"He is what we would call an alpha male, someone who is extremely confident in himself."

So Bautista loves being cast as the bad guy, right? Hatred, in sports, is a form of flattery. "People don't boo nobodies," Goins says.

The answer will not come from Bautista. His team of publicists says he will not be doing an interview for this story.

It's been a long season since the incident with Odor, and Bautista drifted out of the headlines. He injured his toe in June after crashing into the right-field wall trying to chase down a fly ball; shortly after he returned, he caught his cleat in the turf on a throw and hurt his knee. The layoffs affected his timing. His batting average now hovers around .235.

On a mid-September day, he was lying on a yoga mat on the drab carpeted floor in Anaheim's visitors clubhouse.

Young men around him bantered about swag, and Bautista stretched his toes and back, his bearded face shifting from the ceiling to a game on TV between the Yankees and the Red Sox.

Bautista loves to stretch. He does it in the outfield during games, too. In a few weeks, he'll be 36, and he is ultra-conscious of his fight with time. He stretches and obsesses and hires a chef in the offseason to cook him healthy meals. Gibbons says he's probably the most disciplined player he has ever had.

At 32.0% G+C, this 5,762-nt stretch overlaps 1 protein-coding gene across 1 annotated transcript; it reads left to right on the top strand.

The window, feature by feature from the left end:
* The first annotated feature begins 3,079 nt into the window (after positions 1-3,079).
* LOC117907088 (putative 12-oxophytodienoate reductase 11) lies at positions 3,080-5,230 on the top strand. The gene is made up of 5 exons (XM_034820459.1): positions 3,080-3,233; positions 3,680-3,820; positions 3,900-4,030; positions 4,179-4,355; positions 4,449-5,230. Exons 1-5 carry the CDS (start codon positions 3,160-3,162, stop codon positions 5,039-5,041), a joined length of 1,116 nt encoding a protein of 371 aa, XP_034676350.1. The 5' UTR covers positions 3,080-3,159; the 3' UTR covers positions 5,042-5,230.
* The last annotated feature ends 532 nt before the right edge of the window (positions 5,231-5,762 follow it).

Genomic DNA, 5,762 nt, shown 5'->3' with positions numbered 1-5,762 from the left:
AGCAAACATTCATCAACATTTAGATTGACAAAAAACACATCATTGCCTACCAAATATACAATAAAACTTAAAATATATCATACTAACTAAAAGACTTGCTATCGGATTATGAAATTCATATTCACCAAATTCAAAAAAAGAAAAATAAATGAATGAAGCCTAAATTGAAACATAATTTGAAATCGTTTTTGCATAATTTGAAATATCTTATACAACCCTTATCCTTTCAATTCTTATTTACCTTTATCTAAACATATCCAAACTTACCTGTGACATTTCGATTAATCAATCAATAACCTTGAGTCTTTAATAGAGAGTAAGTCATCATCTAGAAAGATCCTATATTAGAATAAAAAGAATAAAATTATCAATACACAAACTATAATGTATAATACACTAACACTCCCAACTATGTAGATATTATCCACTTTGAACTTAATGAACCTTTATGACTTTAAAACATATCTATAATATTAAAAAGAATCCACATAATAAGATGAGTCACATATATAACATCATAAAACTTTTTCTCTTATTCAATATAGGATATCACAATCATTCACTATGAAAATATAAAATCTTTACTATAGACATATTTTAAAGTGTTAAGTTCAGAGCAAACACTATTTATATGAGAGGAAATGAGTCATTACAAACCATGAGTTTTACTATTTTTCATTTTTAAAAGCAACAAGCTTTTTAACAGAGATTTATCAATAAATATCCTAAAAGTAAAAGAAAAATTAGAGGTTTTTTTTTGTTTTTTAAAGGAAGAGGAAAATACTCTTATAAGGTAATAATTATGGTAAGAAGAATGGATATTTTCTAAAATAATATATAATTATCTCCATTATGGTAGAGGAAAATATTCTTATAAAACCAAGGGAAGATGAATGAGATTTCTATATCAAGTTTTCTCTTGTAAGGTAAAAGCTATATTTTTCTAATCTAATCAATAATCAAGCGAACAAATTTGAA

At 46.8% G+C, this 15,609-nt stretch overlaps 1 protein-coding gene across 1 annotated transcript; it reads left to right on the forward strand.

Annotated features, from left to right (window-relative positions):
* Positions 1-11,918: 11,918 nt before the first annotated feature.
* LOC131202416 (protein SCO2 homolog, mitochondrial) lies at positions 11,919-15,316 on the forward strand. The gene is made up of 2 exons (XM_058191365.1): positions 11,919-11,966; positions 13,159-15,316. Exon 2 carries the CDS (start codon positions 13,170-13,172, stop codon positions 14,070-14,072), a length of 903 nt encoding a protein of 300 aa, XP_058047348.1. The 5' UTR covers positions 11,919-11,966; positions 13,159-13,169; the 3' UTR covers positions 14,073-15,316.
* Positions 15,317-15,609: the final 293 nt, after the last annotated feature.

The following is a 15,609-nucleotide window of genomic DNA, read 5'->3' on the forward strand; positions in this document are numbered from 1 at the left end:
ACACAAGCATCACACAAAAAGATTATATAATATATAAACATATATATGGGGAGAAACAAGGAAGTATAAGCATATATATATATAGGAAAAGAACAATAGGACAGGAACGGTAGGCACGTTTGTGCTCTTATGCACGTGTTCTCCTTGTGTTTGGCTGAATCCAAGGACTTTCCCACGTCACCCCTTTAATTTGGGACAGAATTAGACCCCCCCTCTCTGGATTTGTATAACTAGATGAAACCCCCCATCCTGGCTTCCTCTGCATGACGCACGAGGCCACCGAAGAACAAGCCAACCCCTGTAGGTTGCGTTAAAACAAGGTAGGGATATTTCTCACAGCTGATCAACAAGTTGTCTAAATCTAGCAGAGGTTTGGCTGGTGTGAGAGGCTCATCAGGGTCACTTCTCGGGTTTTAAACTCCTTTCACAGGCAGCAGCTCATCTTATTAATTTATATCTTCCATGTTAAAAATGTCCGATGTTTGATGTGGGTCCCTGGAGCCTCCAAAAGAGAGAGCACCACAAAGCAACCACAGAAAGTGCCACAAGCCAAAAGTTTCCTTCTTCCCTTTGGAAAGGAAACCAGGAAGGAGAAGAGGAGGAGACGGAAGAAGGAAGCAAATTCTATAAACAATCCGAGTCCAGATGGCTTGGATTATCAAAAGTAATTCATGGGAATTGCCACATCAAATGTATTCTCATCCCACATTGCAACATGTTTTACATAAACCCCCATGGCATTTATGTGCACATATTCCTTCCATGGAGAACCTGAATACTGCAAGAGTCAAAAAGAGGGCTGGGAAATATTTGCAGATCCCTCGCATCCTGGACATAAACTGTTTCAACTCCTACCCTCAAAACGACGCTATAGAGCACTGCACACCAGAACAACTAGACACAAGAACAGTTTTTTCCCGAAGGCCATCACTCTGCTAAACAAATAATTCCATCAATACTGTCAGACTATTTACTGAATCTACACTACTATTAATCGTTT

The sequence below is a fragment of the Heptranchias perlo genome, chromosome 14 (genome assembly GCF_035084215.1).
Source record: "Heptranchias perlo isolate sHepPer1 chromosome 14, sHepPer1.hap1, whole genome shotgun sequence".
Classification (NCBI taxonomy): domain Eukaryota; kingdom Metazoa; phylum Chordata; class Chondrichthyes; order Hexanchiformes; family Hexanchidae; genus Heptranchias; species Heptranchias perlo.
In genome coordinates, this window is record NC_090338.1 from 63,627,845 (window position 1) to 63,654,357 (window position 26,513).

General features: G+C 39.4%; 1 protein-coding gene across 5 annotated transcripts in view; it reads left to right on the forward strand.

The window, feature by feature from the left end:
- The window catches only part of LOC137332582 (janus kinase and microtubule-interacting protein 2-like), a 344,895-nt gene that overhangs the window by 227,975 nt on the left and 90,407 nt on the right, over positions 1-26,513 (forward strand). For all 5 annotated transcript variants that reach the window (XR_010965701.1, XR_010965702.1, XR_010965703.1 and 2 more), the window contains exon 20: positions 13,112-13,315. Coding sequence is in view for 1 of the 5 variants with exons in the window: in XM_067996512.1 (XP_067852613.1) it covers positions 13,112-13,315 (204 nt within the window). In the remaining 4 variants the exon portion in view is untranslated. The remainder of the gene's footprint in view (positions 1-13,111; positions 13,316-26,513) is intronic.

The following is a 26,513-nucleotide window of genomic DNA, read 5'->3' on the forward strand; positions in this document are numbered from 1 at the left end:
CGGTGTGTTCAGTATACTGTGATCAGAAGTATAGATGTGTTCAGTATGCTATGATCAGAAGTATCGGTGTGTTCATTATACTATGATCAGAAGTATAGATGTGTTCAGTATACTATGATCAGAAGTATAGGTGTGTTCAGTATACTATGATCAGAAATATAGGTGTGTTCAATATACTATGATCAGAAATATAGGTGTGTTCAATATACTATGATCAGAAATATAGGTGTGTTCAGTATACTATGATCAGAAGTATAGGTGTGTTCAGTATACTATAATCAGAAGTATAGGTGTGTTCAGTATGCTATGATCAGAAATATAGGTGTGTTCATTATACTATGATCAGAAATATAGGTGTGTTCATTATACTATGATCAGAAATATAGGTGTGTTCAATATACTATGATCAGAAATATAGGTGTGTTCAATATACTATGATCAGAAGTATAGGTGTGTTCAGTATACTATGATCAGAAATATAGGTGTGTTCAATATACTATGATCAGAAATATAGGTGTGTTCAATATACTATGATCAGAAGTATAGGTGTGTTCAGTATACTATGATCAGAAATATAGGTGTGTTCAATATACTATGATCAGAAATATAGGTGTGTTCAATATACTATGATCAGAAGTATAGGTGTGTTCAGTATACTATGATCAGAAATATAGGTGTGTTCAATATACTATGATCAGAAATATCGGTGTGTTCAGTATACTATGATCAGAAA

The song "For Free" by DJ Khaled and Drake plays in the clubhouse, and Bautista busts out one of the verses.

I go on and on.

Can't understand how I last so long.

I must have the superpowers.


Bautista is whip-smart, and went back to college to finish his degree when he was deep in his baseball career. He is unrelenting, and can be found watching winter-league games in the offseason. He is so intense that his minor-league coach in Lynchburg, Virginia, Dave Clark, often had to tell him to calm down.

In 2003, in a road game at Wilmington, Bautista struck out and punched what he thought was a plastic garbage can in frustration. The can was metal, and Bautista broke a bone in his hand.

"I had a conversation with him after the game, and this was the first time I've ever seen him cry," says Clark, now a coach with the Detroit Tigers.. "He hated the way he left the team short by doing something not very smart.

"He cares. He wanted to win, he would do anything and everything it took to win, and he carried it on his shoulders, day in and day out."

Bautista made his major league debut for Baltimore on April 4, 2004, but was there for only two months. Tampa, Kansas City and New York picked him up and discarded him, and Bautista wound up in Pittsburgh at the end of the year.